- The Washington Times - Wednesday, February 26, 2003

PARIS Bernard Loiseau, like many a great artist, was a fragile and sometimes tortured soul, a perfectionist tending to one of France's greatest passions: food.
Mr. Loiseau's apparent suicide Monday shocked France, plunged the gastronomic world into mourning and raised a storm of condemnation from fellow culinary masters, who blamed all-powerful food critics for pushing the celebrated chef toward despair.
Earlier this month, Mr. Loiseau's popular restaurant lost two points from 19 to 17 in a 20-point rating system used by an influential guide.
Mr. Loiseau, 52, was found dead in the bedroom of his home in Saulieu, near his three-star "Cote d'Or" restaurant in the Burgundy region southeast of Paris. A rifle was at his side.
Dijon Prosecutor Jean-Pierre Alacchi said suicide was "very probably" the cause of death, to be determined in an autopsy.
Mr. Loiseau's wife, Dominique, told France-2 television that her husband "had such a strong [moment of] doubt and, unfortunately, he was all alone for several hours and we don't know what went through his head."
The energetic Mr. Loiseau was among the first chefs to promote "nouvelle cuisine," lightening thick, creamy sauces and cooking various ingredients, like vegetables, separately to maximize their flavor.
"His name alone evokes all the perfection of the culinary art and the art of living," Culture Minister Jean-Jacques Aillagon said.
Mr. Loiseau, who had three children, also became an entrepreneur, with a line of frozen foods, a boutique near his restaurant and three eateries in Paris. He published numerous books and appeared on television.
Mr. Loiseau is the only French chef traded on the stock exchange, where shares were suspended yesterday until further notice.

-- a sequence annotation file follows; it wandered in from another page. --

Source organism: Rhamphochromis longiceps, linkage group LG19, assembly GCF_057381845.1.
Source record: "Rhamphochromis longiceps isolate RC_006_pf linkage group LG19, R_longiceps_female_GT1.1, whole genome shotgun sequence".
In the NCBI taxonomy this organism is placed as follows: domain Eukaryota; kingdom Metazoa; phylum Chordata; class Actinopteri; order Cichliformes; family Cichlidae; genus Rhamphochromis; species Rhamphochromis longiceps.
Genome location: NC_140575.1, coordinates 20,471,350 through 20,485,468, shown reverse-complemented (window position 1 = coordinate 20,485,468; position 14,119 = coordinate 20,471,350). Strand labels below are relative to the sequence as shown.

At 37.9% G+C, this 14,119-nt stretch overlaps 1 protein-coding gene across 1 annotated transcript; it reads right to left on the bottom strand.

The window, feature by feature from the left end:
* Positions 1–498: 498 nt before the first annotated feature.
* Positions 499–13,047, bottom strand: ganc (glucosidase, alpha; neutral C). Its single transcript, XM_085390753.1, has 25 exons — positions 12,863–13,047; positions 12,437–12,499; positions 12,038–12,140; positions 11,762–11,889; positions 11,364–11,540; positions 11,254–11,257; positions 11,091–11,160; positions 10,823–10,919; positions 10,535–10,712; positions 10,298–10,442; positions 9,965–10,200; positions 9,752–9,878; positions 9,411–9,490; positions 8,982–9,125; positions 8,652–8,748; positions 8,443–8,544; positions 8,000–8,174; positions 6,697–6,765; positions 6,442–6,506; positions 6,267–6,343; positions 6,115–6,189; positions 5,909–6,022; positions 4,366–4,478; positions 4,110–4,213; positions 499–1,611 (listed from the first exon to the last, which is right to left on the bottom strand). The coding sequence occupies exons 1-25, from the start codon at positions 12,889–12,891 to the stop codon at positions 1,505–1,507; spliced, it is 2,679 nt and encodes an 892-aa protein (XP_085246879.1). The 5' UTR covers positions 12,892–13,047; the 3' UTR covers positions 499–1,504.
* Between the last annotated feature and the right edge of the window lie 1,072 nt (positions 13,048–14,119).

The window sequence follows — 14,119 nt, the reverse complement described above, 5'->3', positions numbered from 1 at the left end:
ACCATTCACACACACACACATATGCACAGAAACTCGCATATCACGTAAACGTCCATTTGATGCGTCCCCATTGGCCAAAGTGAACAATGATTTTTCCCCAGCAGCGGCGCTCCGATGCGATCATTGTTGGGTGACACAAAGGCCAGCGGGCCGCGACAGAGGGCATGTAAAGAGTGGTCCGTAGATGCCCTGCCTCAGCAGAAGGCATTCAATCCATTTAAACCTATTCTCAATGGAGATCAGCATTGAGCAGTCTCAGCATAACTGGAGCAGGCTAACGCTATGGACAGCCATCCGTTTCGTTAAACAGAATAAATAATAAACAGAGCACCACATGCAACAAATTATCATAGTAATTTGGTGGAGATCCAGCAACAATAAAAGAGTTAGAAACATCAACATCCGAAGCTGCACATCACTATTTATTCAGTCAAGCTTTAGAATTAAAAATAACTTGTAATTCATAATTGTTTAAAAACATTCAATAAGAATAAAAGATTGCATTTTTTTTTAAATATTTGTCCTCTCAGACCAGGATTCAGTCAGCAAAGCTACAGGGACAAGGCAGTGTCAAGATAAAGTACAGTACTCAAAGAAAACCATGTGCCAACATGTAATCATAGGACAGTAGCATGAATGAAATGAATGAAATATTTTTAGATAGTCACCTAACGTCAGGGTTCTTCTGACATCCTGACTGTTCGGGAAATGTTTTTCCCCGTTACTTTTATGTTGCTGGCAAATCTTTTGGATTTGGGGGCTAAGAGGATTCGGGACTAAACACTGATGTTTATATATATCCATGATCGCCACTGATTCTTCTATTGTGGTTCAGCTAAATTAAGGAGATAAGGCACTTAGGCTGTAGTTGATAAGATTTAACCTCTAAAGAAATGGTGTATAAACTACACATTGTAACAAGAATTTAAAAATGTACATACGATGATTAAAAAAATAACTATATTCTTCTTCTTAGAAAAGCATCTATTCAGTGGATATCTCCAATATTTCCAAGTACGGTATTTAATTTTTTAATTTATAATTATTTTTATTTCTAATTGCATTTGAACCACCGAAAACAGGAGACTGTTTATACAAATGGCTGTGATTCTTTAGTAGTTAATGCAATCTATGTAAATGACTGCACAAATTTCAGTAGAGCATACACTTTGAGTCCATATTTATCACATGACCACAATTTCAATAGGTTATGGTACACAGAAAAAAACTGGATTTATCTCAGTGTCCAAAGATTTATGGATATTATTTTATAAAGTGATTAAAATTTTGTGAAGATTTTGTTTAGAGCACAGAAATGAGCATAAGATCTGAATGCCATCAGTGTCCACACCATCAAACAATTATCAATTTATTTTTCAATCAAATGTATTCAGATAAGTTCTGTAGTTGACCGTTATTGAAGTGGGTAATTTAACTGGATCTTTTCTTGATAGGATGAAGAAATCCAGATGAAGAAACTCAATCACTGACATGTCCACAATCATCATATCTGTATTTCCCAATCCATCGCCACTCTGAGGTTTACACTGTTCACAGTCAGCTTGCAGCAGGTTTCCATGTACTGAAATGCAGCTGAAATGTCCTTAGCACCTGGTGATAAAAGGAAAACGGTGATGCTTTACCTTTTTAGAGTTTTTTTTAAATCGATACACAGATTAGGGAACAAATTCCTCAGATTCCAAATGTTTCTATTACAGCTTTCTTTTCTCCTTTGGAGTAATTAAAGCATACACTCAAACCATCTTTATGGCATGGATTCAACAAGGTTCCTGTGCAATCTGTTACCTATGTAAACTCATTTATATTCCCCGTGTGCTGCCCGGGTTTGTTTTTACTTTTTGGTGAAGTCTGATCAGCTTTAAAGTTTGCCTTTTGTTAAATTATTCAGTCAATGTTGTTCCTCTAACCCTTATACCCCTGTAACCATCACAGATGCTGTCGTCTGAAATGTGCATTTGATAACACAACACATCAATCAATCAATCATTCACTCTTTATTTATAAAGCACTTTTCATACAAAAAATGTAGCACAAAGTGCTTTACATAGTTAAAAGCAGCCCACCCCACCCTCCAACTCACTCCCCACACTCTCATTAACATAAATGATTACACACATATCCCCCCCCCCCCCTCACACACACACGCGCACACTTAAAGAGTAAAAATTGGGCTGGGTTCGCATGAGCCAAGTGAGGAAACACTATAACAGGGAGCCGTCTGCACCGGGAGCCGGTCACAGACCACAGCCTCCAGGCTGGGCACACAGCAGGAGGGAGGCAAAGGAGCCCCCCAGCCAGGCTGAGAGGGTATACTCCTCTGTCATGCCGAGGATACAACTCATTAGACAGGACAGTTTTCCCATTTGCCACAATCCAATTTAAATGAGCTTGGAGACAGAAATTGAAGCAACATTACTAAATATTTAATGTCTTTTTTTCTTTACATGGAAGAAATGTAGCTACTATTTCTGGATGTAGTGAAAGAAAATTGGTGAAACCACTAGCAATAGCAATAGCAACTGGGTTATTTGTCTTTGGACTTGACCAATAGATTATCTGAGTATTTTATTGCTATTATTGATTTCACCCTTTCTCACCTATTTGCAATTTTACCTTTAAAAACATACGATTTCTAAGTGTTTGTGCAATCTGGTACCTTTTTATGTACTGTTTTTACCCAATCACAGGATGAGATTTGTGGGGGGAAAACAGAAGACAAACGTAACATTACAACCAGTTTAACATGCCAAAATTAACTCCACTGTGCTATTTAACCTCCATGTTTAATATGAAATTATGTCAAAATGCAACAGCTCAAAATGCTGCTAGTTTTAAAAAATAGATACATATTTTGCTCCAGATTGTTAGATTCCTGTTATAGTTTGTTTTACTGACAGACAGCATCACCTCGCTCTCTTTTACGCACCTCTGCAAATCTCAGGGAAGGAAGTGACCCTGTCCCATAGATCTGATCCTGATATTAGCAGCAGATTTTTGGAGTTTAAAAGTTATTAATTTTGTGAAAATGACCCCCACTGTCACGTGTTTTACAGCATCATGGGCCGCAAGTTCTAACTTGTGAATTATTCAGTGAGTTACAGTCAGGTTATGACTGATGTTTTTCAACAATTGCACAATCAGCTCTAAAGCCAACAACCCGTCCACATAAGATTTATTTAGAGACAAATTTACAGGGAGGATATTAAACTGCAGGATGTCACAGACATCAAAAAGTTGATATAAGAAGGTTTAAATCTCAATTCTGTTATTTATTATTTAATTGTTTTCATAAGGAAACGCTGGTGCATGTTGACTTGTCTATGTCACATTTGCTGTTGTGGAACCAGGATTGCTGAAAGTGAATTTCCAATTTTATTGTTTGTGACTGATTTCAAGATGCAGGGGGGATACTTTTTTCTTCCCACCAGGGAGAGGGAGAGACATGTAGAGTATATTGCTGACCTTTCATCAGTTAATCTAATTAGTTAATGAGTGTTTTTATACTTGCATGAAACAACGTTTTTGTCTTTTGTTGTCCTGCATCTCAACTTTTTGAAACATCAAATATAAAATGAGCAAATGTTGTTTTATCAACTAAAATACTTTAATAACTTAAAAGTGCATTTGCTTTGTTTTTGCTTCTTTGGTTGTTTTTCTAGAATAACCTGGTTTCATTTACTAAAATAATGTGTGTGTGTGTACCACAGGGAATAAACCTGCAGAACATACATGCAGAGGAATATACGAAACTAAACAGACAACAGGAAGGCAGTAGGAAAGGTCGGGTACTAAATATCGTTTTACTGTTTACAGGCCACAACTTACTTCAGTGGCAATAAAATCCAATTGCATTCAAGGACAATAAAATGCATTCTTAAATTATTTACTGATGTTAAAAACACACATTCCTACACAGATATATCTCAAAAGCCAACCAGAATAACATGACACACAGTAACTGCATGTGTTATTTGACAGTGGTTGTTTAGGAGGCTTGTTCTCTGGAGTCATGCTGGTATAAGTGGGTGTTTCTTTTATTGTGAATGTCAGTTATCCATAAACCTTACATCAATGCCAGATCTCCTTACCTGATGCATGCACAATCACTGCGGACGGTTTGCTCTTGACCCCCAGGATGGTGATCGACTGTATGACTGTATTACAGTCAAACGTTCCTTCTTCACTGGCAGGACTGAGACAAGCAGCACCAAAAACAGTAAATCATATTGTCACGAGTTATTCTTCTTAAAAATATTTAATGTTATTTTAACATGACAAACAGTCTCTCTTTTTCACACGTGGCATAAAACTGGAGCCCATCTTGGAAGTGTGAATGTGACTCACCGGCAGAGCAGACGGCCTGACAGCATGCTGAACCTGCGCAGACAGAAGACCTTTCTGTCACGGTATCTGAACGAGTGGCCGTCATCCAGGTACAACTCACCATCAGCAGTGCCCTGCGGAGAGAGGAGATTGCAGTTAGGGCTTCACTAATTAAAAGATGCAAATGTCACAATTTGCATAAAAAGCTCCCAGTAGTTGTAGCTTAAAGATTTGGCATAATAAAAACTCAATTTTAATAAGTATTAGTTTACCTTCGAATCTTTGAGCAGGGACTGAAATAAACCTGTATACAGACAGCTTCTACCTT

"I'm like Yves Saint-Laurent," Mr. Loiseau once said, "I do both haute couture and ready-to-wear."
Amid it all, Mr. Loiseau managed to maintain his restaurant's top three-star rating, first awarded in 1991 by the benchmark Michelin Red Guide. But the Red Guide said it was forced to issue a statement Feb. 7 to stop all the rumors that Mr. Loiseau could be losing a prized star.
Mr. Loiseau did lose two points, going from 19 to 17, in the 20-point rating system of the GaultMillau. That guide has gained in prestige and power in recent years.
"He said, 'If I lose a star, I'll kill myself,'" said another three-star chef, Jacques Lameloise, who has a restaurant in Chagny in the Saone-et-Loire region.
Mr. Loiseau's death recalled the legendary 17th-century Francois Vatel, said to have killed himself over a failed meal at which King Louis XIV was the star guest.
"Bernard Loiseau, this great French chef, certainly had other problems," Patrick Moyenobe said on LCI television. "In no way can we imagine it was a grade, a simple grade, that could have taken his life."


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